Tobacco legislation 'dead in the water,' Senate leader says Debate over amendments slows action on bill limiting cigarette sales


WASHINGTON -- Senate Majority Leader Trent Lott said yesterday that the historic tobacco-control bill pending before the Senate is "dead in the water."

Lott's comment came one day after President Clinton chastised the Senate for delaying action on the measure and demanded that it be passed this week.

The Mississippi Republican said the Senate will vote on more amendments to the tobacco bill this week, but termed a final vote "not very likely." Speaking on CNN's "Late Edition," he continued, "At this point it's dead in the water. There may never be a final vote on the [tobacco] bill."

Lott's comments underscored the increasing sense on Capitol Hill that the once-powerful momentum behind sweeping legislation to restrict the sale and marketing of cigarettes is ebbing fast.

The measure would raise the price of cigarettes by an estimated $1.10 a pack over five years and would assess the five major tobacco companies $516 billion over 25 years. The money is to go to states to reimburse them for Medicaid expenses resulting from smoking-related diseases, to public health programs and to tobacco farmers put out of business by the law.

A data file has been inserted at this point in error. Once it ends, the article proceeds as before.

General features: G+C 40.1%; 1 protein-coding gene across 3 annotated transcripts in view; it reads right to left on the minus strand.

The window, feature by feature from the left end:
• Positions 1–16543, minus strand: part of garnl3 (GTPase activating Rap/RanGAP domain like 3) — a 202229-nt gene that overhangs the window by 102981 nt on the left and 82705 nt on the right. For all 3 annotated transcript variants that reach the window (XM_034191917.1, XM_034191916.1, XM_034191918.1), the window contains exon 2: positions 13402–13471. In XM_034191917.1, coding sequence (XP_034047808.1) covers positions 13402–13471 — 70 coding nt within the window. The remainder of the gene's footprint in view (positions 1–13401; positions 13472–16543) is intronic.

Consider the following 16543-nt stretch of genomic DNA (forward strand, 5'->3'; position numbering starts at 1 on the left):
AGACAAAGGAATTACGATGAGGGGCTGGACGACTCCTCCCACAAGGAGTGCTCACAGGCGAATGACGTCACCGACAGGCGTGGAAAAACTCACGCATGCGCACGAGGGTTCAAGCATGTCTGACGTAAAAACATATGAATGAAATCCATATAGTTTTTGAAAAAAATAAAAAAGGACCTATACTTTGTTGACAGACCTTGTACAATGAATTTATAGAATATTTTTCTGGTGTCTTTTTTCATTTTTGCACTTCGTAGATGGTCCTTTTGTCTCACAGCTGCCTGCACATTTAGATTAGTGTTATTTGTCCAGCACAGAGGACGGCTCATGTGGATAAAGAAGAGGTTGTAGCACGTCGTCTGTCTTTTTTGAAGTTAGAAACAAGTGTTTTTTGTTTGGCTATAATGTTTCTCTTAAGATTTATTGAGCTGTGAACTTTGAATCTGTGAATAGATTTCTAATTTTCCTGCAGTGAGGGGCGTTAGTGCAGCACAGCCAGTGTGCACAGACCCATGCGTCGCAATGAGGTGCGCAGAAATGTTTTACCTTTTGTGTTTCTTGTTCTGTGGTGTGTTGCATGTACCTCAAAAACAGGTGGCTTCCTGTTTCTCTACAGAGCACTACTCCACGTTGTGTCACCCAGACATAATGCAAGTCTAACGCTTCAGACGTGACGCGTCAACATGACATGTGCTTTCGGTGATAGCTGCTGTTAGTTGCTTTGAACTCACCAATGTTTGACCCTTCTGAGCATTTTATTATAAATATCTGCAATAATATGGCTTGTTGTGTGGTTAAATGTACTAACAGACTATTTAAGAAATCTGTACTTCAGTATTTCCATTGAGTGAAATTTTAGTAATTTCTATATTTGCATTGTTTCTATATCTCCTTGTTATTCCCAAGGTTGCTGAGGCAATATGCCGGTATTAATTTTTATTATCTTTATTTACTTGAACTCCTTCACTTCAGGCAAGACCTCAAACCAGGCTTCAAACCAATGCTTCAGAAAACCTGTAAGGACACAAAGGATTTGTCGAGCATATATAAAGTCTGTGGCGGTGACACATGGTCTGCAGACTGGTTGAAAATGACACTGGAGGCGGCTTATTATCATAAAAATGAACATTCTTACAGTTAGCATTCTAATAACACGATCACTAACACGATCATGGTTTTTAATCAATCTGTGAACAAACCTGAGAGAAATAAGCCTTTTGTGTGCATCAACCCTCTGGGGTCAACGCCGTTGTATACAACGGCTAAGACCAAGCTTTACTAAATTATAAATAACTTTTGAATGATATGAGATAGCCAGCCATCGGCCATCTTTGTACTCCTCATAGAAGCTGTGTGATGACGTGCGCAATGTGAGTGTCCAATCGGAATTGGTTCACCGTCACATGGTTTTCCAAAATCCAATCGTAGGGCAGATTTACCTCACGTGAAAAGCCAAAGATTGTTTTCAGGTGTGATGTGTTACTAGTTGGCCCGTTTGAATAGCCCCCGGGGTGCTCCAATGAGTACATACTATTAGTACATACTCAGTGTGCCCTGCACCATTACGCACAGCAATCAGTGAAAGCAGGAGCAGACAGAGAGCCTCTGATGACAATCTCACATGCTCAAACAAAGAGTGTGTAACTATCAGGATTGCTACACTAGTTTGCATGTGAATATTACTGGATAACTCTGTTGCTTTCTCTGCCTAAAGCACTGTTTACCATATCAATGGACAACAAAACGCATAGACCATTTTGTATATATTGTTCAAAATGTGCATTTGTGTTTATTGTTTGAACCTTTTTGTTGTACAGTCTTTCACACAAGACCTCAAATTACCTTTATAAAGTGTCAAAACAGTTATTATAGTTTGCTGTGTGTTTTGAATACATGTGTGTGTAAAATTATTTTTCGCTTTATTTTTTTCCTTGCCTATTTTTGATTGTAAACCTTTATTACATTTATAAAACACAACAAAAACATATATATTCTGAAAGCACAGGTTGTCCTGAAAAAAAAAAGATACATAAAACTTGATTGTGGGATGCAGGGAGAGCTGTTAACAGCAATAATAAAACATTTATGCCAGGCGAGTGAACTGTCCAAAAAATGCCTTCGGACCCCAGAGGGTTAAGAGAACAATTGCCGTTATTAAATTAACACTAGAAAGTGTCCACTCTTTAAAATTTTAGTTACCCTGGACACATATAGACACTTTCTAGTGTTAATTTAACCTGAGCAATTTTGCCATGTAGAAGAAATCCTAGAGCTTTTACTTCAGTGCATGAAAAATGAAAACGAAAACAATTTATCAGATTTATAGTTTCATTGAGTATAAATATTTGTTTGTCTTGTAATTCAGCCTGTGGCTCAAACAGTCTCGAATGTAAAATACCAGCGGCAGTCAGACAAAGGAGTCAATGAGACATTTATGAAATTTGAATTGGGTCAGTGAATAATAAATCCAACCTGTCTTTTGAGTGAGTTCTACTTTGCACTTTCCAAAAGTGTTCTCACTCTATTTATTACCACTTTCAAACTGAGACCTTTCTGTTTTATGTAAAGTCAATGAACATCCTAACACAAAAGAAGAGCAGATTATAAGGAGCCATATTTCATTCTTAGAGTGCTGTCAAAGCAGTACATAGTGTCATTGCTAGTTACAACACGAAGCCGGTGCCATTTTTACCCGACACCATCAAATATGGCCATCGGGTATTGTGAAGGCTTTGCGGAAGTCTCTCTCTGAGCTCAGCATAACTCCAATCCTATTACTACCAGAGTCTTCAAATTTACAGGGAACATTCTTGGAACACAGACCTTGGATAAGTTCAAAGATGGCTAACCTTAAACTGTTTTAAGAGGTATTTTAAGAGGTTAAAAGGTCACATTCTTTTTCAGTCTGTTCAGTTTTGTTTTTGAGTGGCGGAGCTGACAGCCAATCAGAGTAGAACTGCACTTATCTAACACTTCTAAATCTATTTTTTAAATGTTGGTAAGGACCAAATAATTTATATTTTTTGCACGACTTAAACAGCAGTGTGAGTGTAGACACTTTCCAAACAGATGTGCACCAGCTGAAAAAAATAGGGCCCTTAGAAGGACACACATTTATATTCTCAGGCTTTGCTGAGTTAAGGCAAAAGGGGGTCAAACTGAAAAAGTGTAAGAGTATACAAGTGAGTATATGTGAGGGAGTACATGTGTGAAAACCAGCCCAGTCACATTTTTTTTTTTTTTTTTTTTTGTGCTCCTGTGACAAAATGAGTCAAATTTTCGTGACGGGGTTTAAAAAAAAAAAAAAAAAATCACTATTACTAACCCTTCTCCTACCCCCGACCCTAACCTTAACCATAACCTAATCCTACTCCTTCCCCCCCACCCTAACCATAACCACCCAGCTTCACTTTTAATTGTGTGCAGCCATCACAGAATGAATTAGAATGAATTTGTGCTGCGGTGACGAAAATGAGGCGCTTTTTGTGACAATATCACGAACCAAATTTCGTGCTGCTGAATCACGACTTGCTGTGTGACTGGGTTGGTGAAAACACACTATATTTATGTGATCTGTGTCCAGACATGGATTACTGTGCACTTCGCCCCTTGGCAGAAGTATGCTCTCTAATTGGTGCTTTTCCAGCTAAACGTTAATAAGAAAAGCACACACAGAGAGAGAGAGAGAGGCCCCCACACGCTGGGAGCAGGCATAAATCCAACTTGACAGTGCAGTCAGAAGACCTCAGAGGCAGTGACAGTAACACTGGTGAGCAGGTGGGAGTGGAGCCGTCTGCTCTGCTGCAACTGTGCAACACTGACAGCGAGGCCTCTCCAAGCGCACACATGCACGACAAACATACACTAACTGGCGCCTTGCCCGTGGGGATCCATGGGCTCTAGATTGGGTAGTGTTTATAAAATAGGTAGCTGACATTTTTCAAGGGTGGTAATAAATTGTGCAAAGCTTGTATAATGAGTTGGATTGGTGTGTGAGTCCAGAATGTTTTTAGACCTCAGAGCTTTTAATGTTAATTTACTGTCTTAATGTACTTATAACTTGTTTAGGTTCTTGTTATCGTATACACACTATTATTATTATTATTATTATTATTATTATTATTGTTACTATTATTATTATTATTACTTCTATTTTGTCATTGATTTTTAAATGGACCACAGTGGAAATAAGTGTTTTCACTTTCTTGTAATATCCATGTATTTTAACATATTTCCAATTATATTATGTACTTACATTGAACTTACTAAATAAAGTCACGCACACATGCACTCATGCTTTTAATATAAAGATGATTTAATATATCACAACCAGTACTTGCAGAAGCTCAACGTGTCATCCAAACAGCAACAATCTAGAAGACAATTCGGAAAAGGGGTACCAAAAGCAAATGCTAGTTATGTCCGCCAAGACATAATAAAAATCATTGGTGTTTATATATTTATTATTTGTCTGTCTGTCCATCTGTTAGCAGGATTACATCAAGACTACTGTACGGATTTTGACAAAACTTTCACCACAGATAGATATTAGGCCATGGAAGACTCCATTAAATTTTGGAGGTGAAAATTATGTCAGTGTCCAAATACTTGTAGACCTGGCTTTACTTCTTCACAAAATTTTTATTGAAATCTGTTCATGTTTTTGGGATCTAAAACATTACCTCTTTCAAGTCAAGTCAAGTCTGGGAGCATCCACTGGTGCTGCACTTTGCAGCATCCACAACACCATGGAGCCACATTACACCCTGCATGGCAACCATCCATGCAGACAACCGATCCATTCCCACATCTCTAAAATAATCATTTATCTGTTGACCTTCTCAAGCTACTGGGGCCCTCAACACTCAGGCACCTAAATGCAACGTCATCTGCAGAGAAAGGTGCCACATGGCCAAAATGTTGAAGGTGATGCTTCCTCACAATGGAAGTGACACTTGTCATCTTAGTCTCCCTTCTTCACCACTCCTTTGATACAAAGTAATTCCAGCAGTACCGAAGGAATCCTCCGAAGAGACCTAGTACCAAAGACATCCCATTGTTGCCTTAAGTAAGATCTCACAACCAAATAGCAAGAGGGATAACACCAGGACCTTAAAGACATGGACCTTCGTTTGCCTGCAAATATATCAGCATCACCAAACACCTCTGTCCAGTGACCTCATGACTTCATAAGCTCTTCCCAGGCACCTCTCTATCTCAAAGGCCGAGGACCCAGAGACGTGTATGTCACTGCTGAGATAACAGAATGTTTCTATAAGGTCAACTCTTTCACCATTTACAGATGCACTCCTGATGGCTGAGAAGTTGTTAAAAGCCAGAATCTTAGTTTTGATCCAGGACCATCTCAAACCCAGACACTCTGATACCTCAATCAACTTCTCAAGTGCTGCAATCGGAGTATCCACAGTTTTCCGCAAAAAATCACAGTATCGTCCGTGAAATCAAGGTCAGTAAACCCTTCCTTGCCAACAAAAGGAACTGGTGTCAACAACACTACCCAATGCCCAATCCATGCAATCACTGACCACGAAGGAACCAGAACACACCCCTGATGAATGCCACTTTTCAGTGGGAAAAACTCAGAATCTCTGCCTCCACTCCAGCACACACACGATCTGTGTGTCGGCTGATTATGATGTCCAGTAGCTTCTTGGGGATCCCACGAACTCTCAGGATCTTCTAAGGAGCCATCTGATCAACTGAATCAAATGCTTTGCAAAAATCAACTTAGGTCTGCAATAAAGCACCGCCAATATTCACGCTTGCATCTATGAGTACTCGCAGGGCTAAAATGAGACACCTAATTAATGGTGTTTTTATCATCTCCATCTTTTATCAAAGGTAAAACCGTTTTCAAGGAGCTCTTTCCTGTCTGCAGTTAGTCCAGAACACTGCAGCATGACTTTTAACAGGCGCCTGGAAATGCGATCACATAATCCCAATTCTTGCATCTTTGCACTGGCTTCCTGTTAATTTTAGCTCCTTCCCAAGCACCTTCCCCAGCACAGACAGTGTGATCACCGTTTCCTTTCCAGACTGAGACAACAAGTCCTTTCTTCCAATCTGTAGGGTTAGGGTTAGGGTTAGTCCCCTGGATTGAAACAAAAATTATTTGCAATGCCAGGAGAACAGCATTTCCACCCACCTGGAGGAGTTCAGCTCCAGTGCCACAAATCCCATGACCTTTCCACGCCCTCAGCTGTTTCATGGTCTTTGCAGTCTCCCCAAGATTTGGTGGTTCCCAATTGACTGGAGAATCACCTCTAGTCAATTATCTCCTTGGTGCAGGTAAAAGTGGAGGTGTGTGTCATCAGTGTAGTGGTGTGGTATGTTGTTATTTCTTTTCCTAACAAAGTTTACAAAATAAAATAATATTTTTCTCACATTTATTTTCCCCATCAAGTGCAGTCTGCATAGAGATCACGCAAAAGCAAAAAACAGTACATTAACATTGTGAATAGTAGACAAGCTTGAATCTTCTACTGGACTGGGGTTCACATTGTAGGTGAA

Republican Sens. Phil Gramm of Texas and John Ashcroft of Missouri led an effort by conservatives to devote a large portion of the tobacco revenues instead to cover tax cuts, especially one intended to offset the increased taxes some people pay when they marry -- the "marriage penalty." Public health lobbies say tobacco tax revenues should be reserved solely for health-related purposes.

Debate over that and other proposed amendments has slowed Senate action on the tobacco bill for weeks. Sen. John McCain, an Arizona Republican and the bill's chief architect, voiced uncharacteristic pessimism Thursday, saying: "What's happening now is what I feared would happen. We should move on this bill or just leave it."

Democrats hope to force a vote this week to end debate, but Lott frowned on that effort yesterday. "Now they're using procedural techniques to try to cut off legitimate amendments," he said.

Lott said Congress could easily pass legislation to curb teen smoking -- the bill's stated goal -- "for a lot less than $516 billion." That statement reveals his sympathy with the approach preferred by House Speaker Newt Gingrich, a Georgia Republican who wants to pass a narrow bill attacking teen smoking that is far less aggressive than the measure before the Senate.

Clinton favors the Senate bill and tried to revive it with pointed comments Saturday during his weekly radio address.

"Today I say to them, 'The delay has gone on long enough,' " Clinton said of the Senate. "You're not just trying to kill the tobacco bill. You're standing in the way of saving 1 million children's lives."

Pub Date: 6/08/98

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